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June 30, 2021 | Transitory Inflation

Steve Saretsky

Steve Saretsky is a Vancouver residential Realtor and author behind one of Vancouver’s most popular real estate blogs, Vancity Condo Guide. Steve is widely considered a thought leader in the industry with regular appearances on BNN, CBC, CKNW, CTV and as a contributor to BC Business Magazine. Steve provides advisory services to banks, hedge funds, developers, and various types of investors.

There’s a lot of bets these days on higher inflation and higher interest rates. After being plagued for over a decade with a zero interest rate policy, a new combination of government spending and central bank QE purchases are poised to send inflation higher. So far that’s been the winning trade, with CPI inflation printing close to 4%. However, it seems not everyone is convinced we have an inflation problem.

The European Central Bank, one of the most important central banks, doubled down on their views this past week. “Inflation has picked up over recent months in the euro area, largely owing to temporary factors, including strong increases in energy prices. Headline inflation is likely to increase further towards the autumn, continuing to reflect temporary factors,” noted president of the ECB, Christine Lagarde.

More importantly, Lagarde added, “Negative interest rates have often been criticized because of their potential side effects. Our assessment continues to be positive as the benefits continue to outweigh the costs.”

This begs a couple questions. If inflation is truly transitory are we looking at another decade of zero interest rate policy? What does that mean for risk assets? More importantly how do we define transitory?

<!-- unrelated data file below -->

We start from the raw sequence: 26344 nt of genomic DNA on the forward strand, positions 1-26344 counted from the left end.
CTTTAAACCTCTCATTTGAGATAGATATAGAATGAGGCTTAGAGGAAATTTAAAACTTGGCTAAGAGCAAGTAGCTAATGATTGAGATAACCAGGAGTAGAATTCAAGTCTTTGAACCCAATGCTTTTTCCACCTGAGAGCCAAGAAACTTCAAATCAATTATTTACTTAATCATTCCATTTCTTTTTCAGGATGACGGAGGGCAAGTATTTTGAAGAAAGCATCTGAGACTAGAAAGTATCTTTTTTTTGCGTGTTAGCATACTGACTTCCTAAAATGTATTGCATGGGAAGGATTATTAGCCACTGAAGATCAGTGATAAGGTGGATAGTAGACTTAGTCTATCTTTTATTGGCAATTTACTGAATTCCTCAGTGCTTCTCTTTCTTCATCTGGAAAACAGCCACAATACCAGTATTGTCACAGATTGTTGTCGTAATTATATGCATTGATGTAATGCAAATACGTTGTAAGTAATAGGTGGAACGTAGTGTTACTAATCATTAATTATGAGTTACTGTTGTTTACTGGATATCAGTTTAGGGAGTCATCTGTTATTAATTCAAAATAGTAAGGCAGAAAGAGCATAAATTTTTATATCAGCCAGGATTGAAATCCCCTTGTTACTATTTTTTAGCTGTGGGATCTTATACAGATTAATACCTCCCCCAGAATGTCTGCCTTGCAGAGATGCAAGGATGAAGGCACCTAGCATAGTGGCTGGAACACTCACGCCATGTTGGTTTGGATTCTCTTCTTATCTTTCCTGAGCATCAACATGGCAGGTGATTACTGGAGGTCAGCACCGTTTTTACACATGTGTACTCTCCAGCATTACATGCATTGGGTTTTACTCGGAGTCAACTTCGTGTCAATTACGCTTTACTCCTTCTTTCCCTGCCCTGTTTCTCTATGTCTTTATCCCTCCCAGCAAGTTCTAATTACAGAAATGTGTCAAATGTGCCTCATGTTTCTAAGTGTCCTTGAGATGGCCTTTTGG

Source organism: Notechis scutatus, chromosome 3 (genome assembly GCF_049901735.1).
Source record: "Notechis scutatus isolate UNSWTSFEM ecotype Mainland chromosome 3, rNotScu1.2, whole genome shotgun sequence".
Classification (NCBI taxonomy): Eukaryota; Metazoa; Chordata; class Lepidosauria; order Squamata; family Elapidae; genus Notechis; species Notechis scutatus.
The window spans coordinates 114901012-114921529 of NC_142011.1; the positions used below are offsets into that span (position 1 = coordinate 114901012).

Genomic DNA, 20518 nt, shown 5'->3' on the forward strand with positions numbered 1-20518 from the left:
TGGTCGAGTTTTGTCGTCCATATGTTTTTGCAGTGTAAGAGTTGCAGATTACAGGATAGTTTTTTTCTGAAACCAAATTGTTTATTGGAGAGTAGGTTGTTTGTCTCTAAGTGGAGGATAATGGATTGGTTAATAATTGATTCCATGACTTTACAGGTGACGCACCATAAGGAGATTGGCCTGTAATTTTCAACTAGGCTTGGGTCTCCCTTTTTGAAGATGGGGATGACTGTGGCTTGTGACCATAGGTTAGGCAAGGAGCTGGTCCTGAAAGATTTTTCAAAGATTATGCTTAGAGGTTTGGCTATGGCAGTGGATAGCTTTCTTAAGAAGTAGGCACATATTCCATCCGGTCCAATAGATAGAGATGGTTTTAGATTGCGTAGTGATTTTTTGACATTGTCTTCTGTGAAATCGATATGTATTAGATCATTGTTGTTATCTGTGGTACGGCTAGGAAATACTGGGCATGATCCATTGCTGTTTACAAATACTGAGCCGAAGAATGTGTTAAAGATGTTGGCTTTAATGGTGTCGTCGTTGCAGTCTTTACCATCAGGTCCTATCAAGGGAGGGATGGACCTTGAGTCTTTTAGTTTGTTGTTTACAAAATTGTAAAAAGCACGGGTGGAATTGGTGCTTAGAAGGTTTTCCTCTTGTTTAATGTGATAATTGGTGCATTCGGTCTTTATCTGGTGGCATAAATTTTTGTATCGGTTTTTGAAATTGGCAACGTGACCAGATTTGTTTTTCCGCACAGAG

According to the Merriam-Webster dictionary, transitory means:
1. Of brief duration
2. Tending to pass away

It does not define transitory as a specific duration, therefor the length of transitory is seemingly in the eye of the beholder. In other words, what length of time do central banks deem as “transitory”?

Theres another problem too, does anyone really understands inflation, or what causes it? There are a lot of smart people who talk about money supply and money velocity, but i’m convinced this is just an educated guess at best. Inflation is as much a psychological phenomenon as anything.

Once people begin to lose faith in the value of fiat currency things begin to unwind pretty quick. Just look at Venezuela or Argentina today.

Then there’s the question of how we measure inflation. Is the CPI index really an accurate measure of inflation?

History is rife with examples of inflationary crises, they are almost always the same. Governments debase the currency, asset prices rise, and consumer goods eventually follow-suit. Is this where we are today? Sure sounds like it.

This brings us to the precarious situation we find ourselves in today. Global debt to GDP sits at 355%. An enormous mountain of debt that will unleash an avalanche of bankruptcies should higher interest rates materialize. Central banks either need to shrink the numerator (debt) or grow the denominator (GDP) in order to lower this ratio. Raising interest rates which increases debt servicing costs and thus slows growth, accomplishes neither. It really is that simple.

Inflation will be transitory for as long as central banks and governments can get away with it. You might not see it in the CPI, but you certainly will in asset markets.

Three Things I’m Watching:

1. Global debt to GDP sits at 355%. (Source: Financial Post)

2. Lumber prices extend their fall, now down more than 50%. Capital Economics forecasts that lumber prices will drop to $600 per 1,000 board feet by the end of 2021. (Source: Bloomberg)

3. So much for taper talk. The Fed just added the largest amount of assets to its balance sheet in over a year. $200B in the last 4-weeks. (Source: Tavi Costa, Crescat)

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June 30th, 2021

Posted In: Steve Saretsky Blog

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